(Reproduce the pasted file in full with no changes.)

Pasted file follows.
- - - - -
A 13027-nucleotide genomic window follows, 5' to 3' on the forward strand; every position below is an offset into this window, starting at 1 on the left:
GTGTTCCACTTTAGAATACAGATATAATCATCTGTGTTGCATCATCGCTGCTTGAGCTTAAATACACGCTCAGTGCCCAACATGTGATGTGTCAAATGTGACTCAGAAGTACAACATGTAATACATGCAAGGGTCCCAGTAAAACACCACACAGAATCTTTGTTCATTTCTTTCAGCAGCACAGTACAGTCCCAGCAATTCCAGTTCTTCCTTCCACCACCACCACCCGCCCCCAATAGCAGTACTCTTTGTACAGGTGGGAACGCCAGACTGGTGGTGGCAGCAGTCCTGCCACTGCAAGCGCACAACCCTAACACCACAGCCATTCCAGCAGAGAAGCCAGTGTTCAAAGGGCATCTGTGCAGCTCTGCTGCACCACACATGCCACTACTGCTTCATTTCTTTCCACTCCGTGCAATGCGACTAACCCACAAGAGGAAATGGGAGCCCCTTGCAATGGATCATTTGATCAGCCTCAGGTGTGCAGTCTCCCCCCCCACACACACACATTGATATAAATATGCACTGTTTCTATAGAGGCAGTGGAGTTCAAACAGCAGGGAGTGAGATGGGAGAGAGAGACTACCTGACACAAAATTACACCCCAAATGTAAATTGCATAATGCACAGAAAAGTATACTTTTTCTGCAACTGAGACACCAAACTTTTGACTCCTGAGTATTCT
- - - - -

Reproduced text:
A 13027-nucleotide genomic window follows, 5' to 3' on the forward strand; every position below is an offset into this window, starting at 1 on the left:
GTGTTCCACTTTAGAATACAGATATAATCATCTGTGTTGCATCATCGCTGCTTGAGCTTAAATACACGCTCAGTGCCCAACATGTGATGTGTCAAATGTGACTCAGAAGTACAACATGTAATACATGCAAGGGTCCCAGTAAAACACCACACAGAATCTTTGTTCATTTCTTTCAGCAGCACAGTACAGTCCCAGCAATTCCAGTTCTTCCTTCCACCACCACCACCCGCCCCCAATAGCAGTACTCTTTGTACAGGTGGGAACGCCAGACTGGTGGTGGCAGCAGTCCTGCCACTGCAAGCGCACAACCCTAACACCACAGCCATTCCAGCAGAGAAGCCAGTGTTCAAAGGGCATCTGTGCAGCTCTGCTGCACCACACATGCCACTACTGCTTCATTTCTTTCCACTCCGTGCAATGCGACTAACCCACAAGAGGAAATGGGAGCCCCTTGCAATGGATCATTTGATCAGCCTCAGGTGTGCAGTCTCCCCCCCCACACACACACATTGATATAAATATGCACTGTTTCTATAGAGGCAGTGGAGTTCAAACAGCAGGGAGTGAGATGGGAGAGAGAGACTACCTGACACAAAATTACACCCCAAATGTAAATTGCATAATGCACAGAAAAGTATACTTTTTCTGCAACTGAGACACCAAACTTTTGACTCCTGAGTATTCT